- Alternanthera philoxeroides is an emergent or rooted floating plant that invades aquatic areas and adjoining uplands throughout the southern portions of the United States. Plants have hollow stems and can grow to 3 ft. (1 m) tall.
- Opposite, elliptical leaves are thick but non-succulent and are up to 4 in. (10 cm) long.
- Flowering occurs during the summer with white, clover-like heads in the axils of the leaves.
- Fruits are very small, and single-seeded.
- Ecological Threat
- Alternanthera philoxeroides roots in wet soils or shallow water and grows out into waterways. Alternanthera philoxeroides can also grow terrestrially, forming smaller, tougher leaves. The thick mats can displace native vegetation and wildlife habitat, clog waterways, restrict oxygen levels of water, increase sedimentation, interfere with irrigation and prevent drainage. It is native to South America and was first introduced into the United States around 1900 in ballast water.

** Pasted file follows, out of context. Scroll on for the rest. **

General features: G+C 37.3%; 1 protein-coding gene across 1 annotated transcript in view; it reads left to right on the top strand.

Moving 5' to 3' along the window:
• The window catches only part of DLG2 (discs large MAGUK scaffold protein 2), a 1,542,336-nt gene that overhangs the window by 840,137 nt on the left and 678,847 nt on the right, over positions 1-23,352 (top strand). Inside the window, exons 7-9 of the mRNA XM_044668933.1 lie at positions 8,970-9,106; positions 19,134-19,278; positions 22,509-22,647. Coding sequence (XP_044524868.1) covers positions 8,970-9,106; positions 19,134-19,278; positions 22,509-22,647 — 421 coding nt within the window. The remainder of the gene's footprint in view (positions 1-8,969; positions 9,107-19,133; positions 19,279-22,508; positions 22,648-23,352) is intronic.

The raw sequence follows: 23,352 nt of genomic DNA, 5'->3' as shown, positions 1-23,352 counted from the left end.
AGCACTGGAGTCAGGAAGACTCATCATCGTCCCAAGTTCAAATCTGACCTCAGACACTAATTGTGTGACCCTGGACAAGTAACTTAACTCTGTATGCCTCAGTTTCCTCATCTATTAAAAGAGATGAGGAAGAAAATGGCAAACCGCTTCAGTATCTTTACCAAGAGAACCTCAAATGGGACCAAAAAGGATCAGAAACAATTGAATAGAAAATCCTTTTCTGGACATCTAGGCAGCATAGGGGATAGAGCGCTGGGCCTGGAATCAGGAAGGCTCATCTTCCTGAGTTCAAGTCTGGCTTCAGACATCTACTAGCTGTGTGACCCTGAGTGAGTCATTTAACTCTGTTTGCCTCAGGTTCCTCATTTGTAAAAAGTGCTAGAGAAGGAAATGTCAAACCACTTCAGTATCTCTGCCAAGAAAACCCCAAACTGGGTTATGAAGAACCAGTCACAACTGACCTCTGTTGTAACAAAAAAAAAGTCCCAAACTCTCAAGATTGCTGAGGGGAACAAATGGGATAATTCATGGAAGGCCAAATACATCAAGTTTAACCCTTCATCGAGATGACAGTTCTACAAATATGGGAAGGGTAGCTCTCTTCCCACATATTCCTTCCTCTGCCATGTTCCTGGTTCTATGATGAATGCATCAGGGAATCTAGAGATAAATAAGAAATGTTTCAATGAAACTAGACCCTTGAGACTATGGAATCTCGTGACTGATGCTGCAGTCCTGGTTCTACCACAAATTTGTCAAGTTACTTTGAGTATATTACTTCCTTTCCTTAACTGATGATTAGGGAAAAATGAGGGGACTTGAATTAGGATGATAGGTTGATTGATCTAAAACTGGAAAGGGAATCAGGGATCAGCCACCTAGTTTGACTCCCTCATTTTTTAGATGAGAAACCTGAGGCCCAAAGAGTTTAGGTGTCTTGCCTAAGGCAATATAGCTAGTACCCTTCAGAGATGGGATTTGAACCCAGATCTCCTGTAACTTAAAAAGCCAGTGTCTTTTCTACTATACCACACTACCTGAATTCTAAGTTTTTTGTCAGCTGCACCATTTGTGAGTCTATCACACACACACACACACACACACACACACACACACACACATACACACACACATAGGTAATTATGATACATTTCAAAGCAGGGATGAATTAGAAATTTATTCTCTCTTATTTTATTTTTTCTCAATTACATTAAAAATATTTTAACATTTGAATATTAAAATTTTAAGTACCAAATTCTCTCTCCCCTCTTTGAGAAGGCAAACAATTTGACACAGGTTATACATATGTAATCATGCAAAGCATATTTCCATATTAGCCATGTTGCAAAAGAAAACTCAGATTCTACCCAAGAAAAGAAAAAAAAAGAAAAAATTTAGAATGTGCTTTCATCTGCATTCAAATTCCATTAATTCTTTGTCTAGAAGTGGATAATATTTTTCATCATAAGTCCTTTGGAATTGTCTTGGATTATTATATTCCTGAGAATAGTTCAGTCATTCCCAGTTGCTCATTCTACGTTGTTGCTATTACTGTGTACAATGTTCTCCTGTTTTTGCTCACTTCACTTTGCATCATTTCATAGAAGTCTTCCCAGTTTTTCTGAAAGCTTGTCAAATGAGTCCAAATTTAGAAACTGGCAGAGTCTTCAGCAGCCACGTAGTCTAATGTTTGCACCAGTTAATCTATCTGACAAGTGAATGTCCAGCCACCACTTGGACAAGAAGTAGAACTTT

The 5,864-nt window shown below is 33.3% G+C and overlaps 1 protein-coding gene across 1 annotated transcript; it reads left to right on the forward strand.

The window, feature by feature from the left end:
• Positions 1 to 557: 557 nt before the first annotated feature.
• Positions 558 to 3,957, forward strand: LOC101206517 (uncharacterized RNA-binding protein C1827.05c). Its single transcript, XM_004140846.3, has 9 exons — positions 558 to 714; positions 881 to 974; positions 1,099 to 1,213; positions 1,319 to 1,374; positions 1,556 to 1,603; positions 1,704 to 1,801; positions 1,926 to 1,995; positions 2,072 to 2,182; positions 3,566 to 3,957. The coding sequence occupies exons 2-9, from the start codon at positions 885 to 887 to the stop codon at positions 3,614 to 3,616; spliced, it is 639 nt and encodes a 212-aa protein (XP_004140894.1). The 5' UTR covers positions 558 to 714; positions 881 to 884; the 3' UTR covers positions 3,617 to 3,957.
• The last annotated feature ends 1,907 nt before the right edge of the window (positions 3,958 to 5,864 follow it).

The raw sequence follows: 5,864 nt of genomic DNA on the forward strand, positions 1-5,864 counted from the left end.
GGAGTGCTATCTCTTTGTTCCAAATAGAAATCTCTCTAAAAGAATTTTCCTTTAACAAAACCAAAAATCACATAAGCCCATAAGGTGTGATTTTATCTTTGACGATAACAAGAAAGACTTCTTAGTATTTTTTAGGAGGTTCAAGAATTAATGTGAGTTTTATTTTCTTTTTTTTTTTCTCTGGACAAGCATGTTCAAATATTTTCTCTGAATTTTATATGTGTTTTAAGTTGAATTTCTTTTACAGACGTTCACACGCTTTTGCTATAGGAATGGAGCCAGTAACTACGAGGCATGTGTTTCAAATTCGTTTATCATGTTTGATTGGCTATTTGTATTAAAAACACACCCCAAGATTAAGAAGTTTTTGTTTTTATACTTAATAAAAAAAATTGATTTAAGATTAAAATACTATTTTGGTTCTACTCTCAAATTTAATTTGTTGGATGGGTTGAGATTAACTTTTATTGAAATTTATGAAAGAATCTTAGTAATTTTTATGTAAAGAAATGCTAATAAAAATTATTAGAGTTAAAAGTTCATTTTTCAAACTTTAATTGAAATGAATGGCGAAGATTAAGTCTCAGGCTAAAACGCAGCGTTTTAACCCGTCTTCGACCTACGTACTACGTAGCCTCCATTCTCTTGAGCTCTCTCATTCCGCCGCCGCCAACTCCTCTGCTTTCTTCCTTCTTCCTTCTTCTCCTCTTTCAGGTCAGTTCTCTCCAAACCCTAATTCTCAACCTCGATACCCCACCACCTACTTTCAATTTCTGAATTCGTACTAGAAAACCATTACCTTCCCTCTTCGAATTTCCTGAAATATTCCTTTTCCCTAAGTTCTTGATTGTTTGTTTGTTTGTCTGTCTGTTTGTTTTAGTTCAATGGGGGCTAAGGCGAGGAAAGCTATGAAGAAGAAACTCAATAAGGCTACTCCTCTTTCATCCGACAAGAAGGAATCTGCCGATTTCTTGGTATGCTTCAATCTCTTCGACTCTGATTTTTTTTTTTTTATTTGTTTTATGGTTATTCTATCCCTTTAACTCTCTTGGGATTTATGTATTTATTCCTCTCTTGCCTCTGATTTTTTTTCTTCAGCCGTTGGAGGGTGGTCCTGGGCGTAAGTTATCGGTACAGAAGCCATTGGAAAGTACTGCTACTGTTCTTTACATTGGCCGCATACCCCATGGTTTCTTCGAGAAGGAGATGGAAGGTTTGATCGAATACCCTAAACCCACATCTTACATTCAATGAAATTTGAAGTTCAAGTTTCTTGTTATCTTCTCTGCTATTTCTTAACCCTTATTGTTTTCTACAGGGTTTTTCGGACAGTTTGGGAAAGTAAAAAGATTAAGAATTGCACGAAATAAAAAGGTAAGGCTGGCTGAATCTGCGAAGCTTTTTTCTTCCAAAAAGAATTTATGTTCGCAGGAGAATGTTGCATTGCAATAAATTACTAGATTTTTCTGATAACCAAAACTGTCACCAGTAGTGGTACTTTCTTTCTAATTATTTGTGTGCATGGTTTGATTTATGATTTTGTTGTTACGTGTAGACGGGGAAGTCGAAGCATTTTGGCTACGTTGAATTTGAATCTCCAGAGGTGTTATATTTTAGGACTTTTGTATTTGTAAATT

- Identification and Biology of Nonnative Plants in Florida’s Natural Areas - Second Edition, by K.A. Langeland, et al. University of Florida-IFAS Pub SP 257. 2008.
- Global Invasive Species Database. 2011. Invasive Species Specialist Group (ISSG) of the IUCN Species Survival Commission
- Virginia Department of Conservation and Recreation
- Invasive Plant Atlas of the MidSouth (IPAMS)
- Clemson University Cooperative Extension
- Texas Invasive Plant and Pest Council
- California Invasive Plant Council
- USDA NRCS PLANTS
- USDA ARS GRIN